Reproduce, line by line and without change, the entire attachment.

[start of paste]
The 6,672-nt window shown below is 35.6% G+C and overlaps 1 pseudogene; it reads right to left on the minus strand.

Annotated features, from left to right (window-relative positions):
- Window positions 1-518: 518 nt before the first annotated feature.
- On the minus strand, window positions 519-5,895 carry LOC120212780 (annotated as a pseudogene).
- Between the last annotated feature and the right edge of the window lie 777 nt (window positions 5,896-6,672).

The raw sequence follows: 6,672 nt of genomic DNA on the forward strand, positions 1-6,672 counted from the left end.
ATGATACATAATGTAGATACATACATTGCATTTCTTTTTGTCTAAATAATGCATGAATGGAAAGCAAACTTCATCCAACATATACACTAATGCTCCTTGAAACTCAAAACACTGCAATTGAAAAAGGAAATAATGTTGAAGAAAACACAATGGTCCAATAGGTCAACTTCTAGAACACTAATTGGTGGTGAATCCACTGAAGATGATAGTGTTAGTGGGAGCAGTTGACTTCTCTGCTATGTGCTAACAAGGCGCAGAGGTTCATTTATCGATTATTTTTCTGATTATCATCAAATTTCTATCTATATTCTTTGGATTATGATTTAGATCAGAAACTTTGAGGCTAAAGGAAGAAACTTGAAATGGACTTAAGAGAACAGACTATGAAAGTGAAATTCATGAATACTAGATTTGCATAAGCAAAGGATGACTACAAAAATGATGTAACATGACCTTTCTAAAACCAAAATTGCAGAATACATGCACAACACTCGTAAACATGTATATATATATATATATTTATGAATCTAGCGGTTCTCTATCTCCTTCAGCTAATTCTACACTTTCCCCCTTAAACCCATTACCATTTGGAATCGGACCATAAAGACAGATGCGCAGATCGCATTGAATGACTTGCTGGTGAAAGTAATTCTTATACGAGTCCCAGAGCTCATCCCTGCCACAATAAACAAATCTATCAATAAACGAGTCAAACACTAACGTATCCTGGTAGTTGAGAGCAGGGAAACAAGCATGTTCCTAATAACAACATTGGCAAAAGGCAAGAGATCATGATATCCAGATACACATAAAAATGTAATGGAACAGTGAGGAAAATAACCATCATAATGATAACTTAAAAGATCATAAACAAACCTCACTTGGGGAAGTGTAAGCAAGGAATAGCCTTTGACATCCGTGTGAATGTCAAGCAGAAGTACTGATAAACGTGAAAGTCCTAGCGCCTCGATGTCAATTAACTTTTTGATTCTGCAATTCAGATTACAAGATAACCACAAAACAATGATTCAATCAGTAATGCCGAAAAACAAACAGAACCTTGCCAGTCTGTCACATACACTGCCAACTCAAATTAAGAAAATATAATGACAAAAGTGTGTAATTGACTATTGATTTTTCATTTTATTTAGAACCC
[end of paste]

The 6,672-nt window shown below is 35.6% G+C and overlaps 1 pseudogene; it reads right to left on the minus strand.

Annotated features, from left to right (window-relative positions):
- Window positions 1-518: 518 nt before the first annotated feature.
- On the minus strand, window positions 519-5,895 carry LOC120212780 (annotated as a pseudogene).
- Between the last annotated feature and the right edge of the window lie 777 nt (window positions 5,896-6,672).

The raw sequence follows: 6,672 nt of genomic DNA on the forward strand, positions 1-6,672 counted from the left end.
ATGATACATAATGTAGATACATACATTGCATTTCTTTTTGTCTAAATAATGCATGAATGGAAAGCAAACTTCATCCAACATATACACTAATGCTCCTTGAAACTCAAAACACTGCAATTGAAAAAGGAAATAATGTTGAAGAAAACACAATGGTCCAATAGGTCAACTTCTAGAACACTAATTGGTGGTGAATCCACTGAAGATGATAGTGTTAGTGGGAGCAGTTGACTTCTCTGCTATGTGCTAACAAGGCGCAGAGGTTCATTTATCGATTATTTTTCTGATTATCATCAAATTTCTATCTATATTCTTTGGATTATGATTTAGATCAGAAACTTTGAGGCTAAAGGAAGAAACTTGAAATGGACTTAAGAGAACAGACTATGAAAGTGAAATTCATGAATACTAGATTTGCATAAGCAAAGGATGACTACAAAAATGATGTAACATGACCTTTCTAAAACCAAAATTGCAGAATACATGCACAACACTCGTAAACATGTATATATATATATATATTTATGAATCTAGCGGTTCTCTATCTCCTTCAGCTAATTCTACACTTTCCCCCTTAAACCCATTACCATTTGGAATCGGACCATAAAGACAGATGCGCAGATCGCATTGAATGACTTGCTGGTGAAAGTAATTCTTATACGAGTCCCAGAGCTCATCCCTGCCACAATAAACAAATCTATCAATAAACGAGTCAAACACTAACGTATCCTGGTAGTTGAGAGCAGGGAAACAAGCATGTTCCTAATAACAACATTGGCAAAAGGCAAGAGATCATGATATCCAGATACACATAAAAATGTAATGGAACAGTGAGGAAAATAACCATCATAATGATAACTTAAAAGATCATAAACAAACCTCACTTGGGGAAGTGTAAGCAAGGAATAGCCTTTGACATCCGTGTGAATGTCAAGCAGAAGTACTGATAAACGTGAAAGTCCTAGCGCCTCGATGTCAATTAACTTTTTGATTCTGCAATTCAGATTACAAGATAACCACAAAACAATGATTCAATCAGTAATGCCGAAAAACAAACAGAACCTTGCCAGTCTGTCACATACACTGCCAACTCAAATTAAGAAAATATAATGACAAAAGTGTGTAATTGACTATTGATTTTTCATTTTATTTAGAACCC